13 3,887 134
ORIGINAL ARTICLES
IV Levetiracetam versus IV Phenytoin in childhood seizures: A randomized controlled trial
Kanika Singh, Anju Aggarwal, M MA Faridi, Sangeeta Sharma
April-June 2018, 13(2):158-164
DOI:10.4103/JPN.JPN_126_17  PMID:30090128
Objectives: To compare the efficacy of IV phenytoin and IV levetiracetam in acute seizures. Design: Randomized controlled trial. Setting: Tertiary care hospital, November 2012 to April 2014. Patients: 100 children aged 3–12 yrs of age presenting with acute seizures. Intervention: Participants randomly received either IV phenytoin 20mg/kg (n = 50) or IV levetiracetam 30mg/kg (n = 50). Patients who were had seizures at presentation received IV diazepam prior to these drugs. Outcome Measures: Primary: Absence of seizure activity within next 24 hrs. Secondary: Stopping of clinical seizure activity within 20 mins of first intervention, change in cardiorespiratory parameters, and achievement of therapeutic drug levels. Results: Two groups were comparable in patient characteristics and seizure type (P > 0.05). Of the 100 children, 3 in levetiracetam and 2 in phenytoin group had a repeat seizure in 24 hrs, efficacy was comparable (94% vs 96%, P > 0.05). Of these, 18 (36%) in phenytoin and 12 (24%) in levetiracetam group received diazepam. Sedation time was 178.80±97.534 mins in phenytoin and 145.50±105.208 mins in levetiracetam group (P = 0.346). Changes in cardiorespiratory parameters were similar in both groups except a lower diastolic blood pressure with phenytoin (P = 0.023). Therapeutic drug levels were achieved in 38 (76%) children both at 4 and 24 hrs with phenytoin, compared to 50 (100%) and 48 (98%) at 1 and 24 hrs with levetiracetam (P < 0.05). Conclusion: Intravenous levetiracetam and phenytoin have similar efficacy in preventing seizure recurrences for 24 hrs in children 3–12 years presenting with acute seizures.
  13 4,127 200
REVIEW ARTICLES
Pediatric autoimmune encephalitis
Massimo Barbagallo, Giovanna Vitaliti, Piero Pavone, Catia Romano, Riccardo Lubrano, Raffaele Falsaperla
April-June 2017, 12(2):130-134
DOI:10.4103/jpn.JPN_185_16  PMID:28904568
Autoimmune (antibody mediated) encephalitis (AE) is emerging as a more common cause of pediatric encephalopathy than previously thought. The autoimmune process may be triggered by an infection, vaccine, or occult neoplasm. In the latter case, onconeural autoantibodies are directed against intracellular neuronal antigens, but a recent heterogeneous group of encephalitic syndromes has been found not to have underlying tumor but is associated with autoantibodies to the neuronal surface or synaptic antigens. Neuropsychiatric symptoms are very common in autoimmune encephalopathy; as a result, affected children may be initially present to psychiatrists. Neurological features are movement disorders, seizures, altered conscious level, and cognitive regression. Hypoventilation and autonomic features may be an aspect. Inflammatory findings in the cerebrospinal fluid may be present but are relatively nonspecific. Magnetic resonance imaging (MRI) may also demonstrate abnormalities that provide clues for diagnosis, particularly on fluid-attenuated inversion recovery or T2-weighted images. AE is well responsive to immune therapy, with prompt diagnosis and treatment strongly beneficial. Patients with paraneoplastic encephalitis are more refractory to treatment compared to those in whom no malignancy is identified. Herein, the authors present an update of literature data on the clinical presentation, laboratory and imaging findings, therapy, and outcomes for the most common autoimmune encephalitides.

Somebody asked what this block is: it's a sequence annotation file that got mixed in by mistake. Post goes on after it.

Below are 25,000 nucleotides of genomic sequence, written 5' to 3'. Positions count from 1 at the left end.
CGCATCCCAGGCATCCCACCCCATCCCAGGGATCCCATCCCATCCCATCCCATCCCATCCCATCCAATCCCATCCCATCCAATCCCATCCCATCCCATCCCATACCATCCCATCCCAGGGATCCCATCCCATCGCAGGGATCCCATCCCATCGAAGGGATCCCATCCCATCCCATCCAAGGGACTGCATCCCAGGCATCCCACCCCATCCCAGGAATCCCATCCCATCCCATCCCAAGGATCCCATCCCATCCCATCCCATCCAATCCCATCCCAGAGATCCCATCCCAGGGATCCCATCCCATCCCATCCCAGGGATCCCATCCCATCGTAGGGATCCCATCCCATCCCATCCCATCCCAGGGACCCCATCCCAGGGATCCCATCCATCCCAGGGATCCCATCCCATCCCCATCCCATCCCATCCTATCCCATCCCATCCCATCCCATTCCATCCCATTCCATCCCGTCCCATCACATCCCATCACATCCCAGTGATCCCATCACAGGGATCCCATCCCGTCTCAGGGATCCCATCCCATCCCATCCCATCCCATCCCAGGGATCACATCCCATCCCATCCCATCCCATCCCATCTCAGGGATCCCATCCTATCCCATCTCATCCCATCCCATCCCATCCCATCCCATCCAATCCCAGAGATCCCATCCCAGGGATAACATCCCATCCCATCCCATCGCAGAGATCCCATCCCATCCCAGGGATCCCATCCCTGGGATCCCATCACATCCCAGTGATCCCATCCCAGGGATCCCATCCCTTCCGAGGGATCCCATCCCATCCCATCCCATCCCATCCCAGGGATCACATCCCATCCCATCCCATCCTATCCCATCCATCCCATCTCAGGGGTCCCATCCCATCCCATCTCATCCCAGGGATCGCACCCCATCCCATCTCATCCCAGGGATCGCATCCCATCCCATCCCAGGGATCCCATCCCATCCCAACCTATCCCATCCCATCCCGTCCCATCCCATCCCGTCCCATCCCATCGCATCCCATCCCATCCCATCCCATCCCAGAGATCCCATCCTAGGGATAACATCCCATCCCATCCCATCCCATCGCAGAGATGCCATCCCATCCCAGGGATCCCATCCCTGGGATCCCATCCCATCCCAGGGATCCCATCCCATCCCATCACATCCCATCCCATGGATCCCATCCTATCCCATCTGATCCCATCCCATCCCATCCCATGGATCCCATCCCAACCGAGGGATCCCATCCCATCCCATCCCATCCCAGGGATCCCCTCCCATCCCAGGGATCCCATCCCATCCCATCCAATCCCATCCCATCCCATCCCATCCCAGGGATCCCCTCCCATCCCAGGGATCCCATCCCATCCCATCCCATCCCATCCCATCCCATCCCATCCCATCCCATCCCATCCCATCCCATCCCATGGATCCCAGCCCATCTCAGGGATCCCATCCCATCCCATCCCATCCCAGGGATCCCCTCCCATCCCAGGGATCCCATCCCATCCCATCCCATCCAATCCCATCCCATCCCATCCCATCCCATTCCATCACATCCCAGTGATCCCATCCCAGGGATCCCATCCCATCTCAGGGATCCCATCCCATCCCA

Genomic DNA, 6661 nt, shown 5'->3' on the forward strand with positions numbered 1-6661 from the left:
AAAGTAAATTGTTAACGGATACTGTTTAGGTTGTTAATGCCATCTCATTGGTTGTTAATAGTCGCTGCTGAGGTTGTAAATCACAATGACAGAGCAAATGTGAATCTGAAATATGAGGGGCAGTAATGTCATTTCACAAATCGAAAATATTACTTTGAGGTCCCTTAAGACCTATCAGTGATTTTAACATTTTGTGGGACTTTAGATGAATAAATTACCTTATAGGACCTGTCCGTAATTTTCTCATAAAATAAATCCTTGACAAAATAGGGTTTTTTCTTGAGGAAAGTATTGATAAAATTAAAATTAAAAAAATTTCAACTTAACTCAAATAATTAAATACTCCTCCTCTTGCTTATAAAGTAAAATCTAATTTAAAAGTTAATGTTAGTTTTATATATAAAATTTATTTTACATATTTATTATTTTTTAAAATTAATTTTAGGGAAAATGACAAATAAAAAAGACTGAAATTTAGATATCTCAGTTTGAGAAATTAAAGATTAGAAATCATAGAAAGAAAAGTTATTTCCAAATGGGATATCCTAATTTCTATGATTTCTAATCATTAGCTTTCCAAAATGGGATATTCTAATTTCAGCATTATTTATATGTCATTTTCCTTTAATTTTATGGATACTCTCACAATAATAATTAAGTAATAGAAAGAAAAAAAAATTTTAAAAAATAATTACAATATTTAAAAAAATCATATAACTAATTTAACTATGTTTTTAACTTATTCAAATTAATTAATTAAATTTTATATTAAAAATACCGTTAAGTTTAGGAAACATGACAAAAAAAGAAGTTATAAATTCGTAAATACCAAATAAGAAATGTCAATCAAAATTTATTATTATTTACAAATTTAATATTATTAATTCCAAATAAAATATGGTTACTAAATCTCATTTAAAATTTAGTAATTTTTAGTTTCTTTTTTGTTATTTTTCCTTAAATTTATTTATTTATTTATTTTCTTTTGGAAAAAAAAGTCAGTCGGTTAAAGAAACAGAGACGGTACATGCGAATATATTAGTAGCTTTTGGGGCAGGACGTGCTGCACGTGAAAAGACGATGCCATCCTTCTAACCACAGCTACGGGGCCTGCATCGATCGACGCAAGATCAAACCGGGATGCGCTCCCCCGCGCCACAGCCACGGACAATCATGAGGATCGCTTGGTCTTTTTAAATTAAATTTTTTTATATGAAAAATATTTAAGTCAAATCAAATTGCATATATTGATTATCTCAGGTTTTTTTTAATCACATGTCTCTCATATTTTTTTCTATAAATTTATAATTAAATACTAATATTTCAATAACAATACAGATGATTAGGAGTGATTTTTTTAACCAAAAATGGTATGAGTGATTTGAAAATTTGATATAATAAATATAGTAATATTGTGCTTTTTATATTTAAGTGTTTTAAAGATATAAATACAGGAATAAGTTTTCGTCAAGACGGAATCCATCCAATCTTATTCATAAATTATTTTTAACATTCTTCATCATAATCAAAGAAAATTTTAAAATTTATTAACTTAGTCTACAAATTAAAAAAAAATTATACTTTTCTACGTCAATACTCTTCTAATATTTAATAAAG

13 9,703 563
NEUROIMAGING
Sagittal sinus thrombosis due to L-asparaginase
Nisar A Wani, Tasleem Kosar, Nazir A Pala, Umar A Qureshi
January-June 2010, 5(1):32-35
DOI:10.4103/1817-1745.66683  PMID:21042505
Cerebral Sinovenous Thrombosis (CSVT) is a serious complication of L-asparaginase chemotherapy for leukemia in children. Clinical features of headache, altered consciousness, focal neurological deficit, and seizures developing during or immediately after treatment with L-asparaginase should alert the treating physician to the possibility of CSVT. Immediate imaging of the brain should be done using CT and MRI and the veins should be visualized noninvasively by CT and MR venography. We report two children on induction therapy for acute leukemia who presented with seizures, headache, and altered consciousness. Venous infarcts with and without hemorrhage were seen on CT in one patient and the empty delta sign was seen after contrast injection; however, the early changes were missed by CT. MRI detected dural sinus thrombosis relatively earlier in another patient, while the CT findings were equivocal; in this patient, contrast-enhanced MRI showed the empty delta sign and MR venography confirmed absent flow in the superior sagittal sinus, which was diagnostic of sinus thrombosis. Rapid anticoagulation was started with heparin and maintained with warfarin. The child with a unilateral small nonhemorrhagic infarct made a complete recovery while the other, with bilateral hemorrhagic infarcts, did not survive. We stress the importance of early diagnosis of CSVT using CT and MRI in children with leukemia being treated with L-asparaginase; this will permit timely treatment.
  12 6,436 299
CASE REPORTS
Anal extrusion of a ventriculo peritoneal shunt tube: Endoscopic removal
Sreedhar Vuyyuru, Sreenivas R Ravuri, Vamsidhar R Tandra, Manas K Panigrahi
July-December 2009, 4(2):124-126